Canadian Consulting Engineer

Protecting the Ozone Layer

After switching to hydrochloro fluorocarbons, or HCFCs, over a decade ago, the air conditioning equipment industry is now making chillers that use coolant with zero ozone depletion potential -- mostly...

December 1, 2004   By Virginia Heffernan

After switching to hydrochloro fluorocarbons, or HCFCs, over a decade ago, the air conditioning equipment industry is now making chillers that use coolant with zero ozone depletion potential — mostly hydrofluorocarbons, or HFCs.

However, about 70% (down from 85% in 2000) of existing equipment continues to run on chlorofluorocarbons (CFCs). These substances were phased out years ago but are still available because of stockpiling and recycling.

“The problem as far as conversion is concerned is that the units continue to function well so owners say: Why would I disturb [things]?” says Warren Heeley, President of the Heating, Refrigeration and Air Conditioning Institute of Canada (HRAI).

The situation is about to change under new regulations that have been adopted by Alberta and B.C. and are in the cards for other provinces. Under the new rules, any CFC-containing chillers due for an overhaul must convert to HCFCs or be replaced by January 1, 2005.

Over the past decade, HCFCs have provided a convenient stopgap for air-conditioning manufacturers who were forced to eliminate CFCs under the Montreal Protocol, an international treaty signed in 1987 to protect the earth’s ozone layer. HCFCs have between 1/20th and 1/50th of the ozone-depleting potential of CFCs.

But time is running out for HCFCs too. By 2010, HCFC-22 equipment will be banned and by 2020, production and imports of HCFCs will be reduced by 99.5%.

The remaining 0.5% represents HCFC-123, which has a relatively minor impact on the ozone layer and global warming and is used exclusively in large centrifugal chillers that are expensive to replace. It has been given a 10-year grace period, to 2030, to service existing chillers.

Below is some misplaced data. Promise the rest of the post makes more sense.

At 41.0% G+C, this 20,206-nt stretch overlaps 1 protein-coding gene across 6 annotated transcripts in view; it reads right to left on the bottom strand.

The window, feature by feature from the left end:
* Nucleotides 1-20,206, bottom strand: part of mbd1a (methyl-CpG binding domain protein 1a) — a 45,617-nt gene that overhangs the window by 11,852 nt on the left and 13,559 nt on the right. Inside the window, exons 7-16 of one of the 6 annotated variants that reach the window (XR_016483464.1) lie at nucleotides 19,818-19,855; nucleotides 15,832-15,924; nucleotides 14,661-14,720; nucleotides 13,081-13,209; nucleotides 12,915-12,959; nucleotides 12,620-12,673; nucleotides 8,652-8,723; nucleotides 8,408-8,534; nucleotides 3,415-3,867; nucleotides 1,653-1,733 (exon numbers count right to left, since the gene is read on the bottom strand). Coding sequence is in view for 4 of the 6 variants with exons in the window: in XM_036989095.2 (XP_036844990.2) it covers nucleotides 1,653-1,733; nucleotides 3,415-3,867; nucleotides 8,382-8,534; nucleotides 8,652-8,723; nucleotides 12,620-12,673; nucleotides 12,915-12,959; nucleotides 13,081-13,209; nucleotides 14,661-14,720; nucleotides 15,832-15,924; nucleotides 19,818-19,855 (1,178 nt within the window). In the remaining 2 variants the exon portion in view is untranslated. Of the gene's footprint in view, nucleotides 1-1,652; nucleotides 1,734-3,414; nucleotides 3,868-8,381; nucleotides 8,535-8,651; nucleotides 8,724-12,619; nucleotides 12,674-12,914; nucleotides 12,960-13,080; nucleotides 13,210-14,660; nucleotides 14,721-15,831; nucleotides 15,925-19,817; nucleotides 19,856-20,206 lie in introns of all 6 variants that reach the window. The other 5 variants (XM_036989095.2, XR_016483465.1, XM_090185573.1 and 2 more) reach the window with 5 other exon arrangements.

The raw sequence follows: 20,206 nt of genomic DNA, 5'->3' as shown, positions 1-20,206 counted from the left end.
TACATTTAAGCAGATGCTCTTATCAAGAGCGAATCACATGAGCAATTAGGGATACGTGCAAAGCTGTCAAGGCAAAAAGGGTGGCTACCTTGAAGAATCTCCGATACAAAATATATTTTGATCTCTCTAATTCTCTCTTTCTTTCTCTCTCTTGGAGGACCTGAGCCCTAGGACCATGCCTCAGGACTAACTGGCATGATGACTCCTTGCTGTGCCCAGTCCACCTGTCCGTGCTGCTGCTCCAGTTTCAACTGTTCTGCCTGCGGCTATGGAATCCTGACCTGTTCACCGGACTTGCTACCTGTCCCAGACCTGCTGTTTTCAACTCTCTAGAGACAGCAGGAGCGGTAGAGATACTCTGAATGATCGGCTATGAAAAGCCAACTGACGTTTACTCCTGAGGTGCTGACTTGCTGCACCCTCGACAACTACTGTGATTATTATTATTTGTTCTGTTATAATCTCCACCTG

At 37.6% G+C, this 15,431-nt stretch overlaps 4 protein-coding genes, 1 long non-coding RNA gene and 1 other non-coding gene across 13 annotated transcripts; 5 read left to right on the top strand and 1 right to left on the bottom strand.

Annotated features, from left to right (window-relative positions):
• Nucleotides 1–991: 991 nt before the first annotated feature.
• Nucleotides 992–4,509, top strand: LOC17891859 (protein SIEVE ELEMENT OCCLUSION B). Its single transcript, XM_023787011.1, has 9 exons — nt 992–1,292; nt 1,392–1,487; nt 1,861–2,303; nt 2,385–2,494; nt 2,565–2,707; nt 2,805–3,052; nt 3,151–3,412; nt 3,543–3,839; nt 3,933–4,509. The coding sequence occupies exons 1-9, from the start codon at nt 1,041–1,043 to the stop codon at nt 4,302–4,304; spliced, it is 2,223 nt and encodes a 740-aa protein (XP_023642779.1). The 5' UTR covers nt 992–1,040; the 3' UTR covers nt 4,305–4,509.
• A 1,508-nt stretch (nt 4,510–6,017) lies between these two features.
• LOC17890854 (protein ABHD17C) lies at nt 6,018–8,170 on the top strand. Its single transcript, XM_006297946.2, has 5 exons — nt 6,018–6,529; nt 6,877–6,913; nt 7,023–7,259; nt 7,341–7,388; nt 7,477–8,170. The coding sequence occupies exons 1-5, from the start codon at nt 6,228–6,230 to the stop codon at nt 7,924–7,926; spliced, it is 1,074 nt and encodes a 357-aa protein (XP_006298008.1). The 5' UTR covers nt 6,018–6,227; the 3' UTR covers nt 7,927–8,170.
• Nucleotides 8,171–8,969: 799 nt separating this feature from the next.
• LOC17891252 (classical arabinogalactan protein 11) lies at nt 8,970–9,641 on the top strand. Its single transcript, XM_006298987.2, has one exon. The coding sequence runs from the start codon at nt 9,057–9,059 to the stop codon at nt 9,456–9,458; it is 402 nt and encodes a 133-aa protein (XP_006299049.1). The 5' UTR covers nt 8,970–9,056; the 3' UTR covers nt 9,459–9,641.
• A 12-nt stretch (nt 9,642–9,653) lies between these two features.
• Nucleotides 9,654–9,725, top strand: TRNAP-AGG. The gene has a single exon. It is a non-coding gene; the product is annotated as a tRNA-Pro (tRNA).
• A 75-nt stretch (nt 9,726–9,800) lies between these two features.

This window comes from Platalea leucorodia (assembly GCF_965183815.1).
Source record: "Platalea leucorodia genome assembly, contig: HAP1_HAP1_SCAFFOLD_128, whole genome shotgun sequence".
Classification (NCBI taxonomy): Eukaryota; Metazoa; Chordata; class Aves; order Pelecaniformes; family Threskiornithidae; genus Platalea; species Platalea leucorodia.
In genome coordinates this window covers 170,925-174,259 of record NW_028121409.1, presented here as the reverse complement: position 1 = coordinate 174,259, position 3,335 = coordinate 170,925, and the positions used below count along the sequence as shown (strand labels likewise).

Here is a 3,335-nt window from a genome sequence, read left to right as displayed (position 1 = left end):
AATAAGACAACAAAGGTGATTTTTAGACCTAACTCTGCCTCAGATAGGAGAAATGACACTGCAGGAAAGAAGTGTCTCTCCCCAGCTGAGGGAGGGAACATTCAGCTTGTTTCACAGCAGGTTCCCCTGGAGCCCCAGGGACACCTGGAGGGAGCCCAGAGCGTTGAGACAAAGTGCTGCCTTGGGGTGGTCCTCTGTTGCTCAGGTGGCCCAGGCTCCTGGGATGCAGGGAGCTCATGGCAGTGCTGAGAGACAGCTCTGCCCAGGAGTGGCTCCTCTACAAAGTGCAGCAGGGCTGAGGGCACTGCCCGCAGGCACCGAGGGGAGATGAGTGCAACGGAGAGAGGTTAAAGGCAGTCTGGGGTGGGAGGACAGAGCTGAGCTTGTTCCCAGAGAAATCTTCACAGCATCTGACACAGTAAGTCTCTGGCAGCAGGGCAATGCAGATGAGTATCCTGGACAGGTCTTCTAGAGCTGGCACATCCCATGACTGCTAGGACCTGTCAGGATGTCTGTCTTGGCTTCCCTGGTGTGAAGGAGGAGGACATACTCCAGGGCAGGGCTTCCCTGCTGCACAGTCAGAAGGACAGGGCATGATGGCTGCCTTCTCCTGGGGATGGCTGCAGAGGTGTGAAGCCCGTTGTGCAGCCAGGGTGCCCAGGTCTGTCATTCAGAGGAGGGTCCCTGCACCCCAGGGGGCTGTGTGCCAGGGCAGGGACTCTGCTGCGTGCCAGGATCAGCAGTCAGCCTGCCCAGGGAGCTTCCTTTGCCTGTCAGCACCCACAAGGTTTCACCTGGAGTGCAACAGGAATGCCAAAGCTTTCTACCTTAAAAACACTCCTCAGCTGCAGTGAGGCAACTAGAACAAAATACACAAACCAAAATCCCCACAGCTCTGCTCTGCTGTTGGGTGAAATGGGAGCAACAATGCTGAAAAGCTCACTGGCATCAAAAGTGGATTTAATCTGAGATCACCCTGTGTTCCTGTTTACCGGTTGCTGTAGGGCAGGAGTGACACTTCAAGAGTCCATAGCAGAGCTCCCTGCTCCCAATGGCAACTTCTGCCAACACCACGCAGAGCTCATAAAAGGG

“We’re finding a little less urgency with HCFCs to move forward because their ozone-depleting potential is much lower (than CFCs),” says Heeley. “It’s also a little more difficult to manage the HCFC transition simply because of the amount of HCFC-22 [Monochlorodifuoromethane) that’s used out there.”

But because large chillers last so long, there is an incentive for building owners to make the switch now, rather than later. Most chillers last at least 25 years, and some last up to 50 years. A plant installed today would likely outlive the deadline for the complete phase-out of HCFCs in 2030.

“Anyone who is using the low-pressure HCFC-123 refrigerant should be looking at future replacement scenarios,” advises Robert Shute, P.Eng., partner in the Mitchell Partnership. He says he has been advocating HCFC-free chillers to his clients “with great enthusiasm” for the past five years.

The alternatives to CFCs and HCFCs will help restore the ozone layer, but none are perfect. HFC-134a, the most common alternative refrigerant for large chillers in North America, has zero ozone depleting potential but is less efficient than low pressure HCFCs and contributes more to global warming.

The HFC-400 series of refrigerants are blends of other refrigerants popular in Europe but just beginning to penetrate the North American market. They may be a better alternative for high-pressure applications because they mimic the capacity and efficiency of HCFCs, but they have zero ozone depletion potential, acceptable levels of global warming potential, and low toxicity.

Another candidate is HFC-245fa, which can be used as an alternative in low-pressure HCFC-123 machines. However, because the refrigerant is flammable and has a relatively high global warming potential, its use is expected to be limited.

Ammonia is an acceptable high-pressure compression cycle refrigerant, says Shute, but it has more stringent plant safety standards. Absorption refrigeration cycles using a desiccant (lithium bromide) forced evaporation of water to generate cooling has been used for a long time and, although not as efficient as vapour compression cycles, it is an environmentally safe cooling process.

And for the truly innovative, Shute advocates looking to more environmentally friendly alternatives such as geothermal sources.CCE

* A single atom of chlorine can destroy 100,000 or more molecules of ozone.

Virginia Heffernan is a Toronto-based freelance writer.


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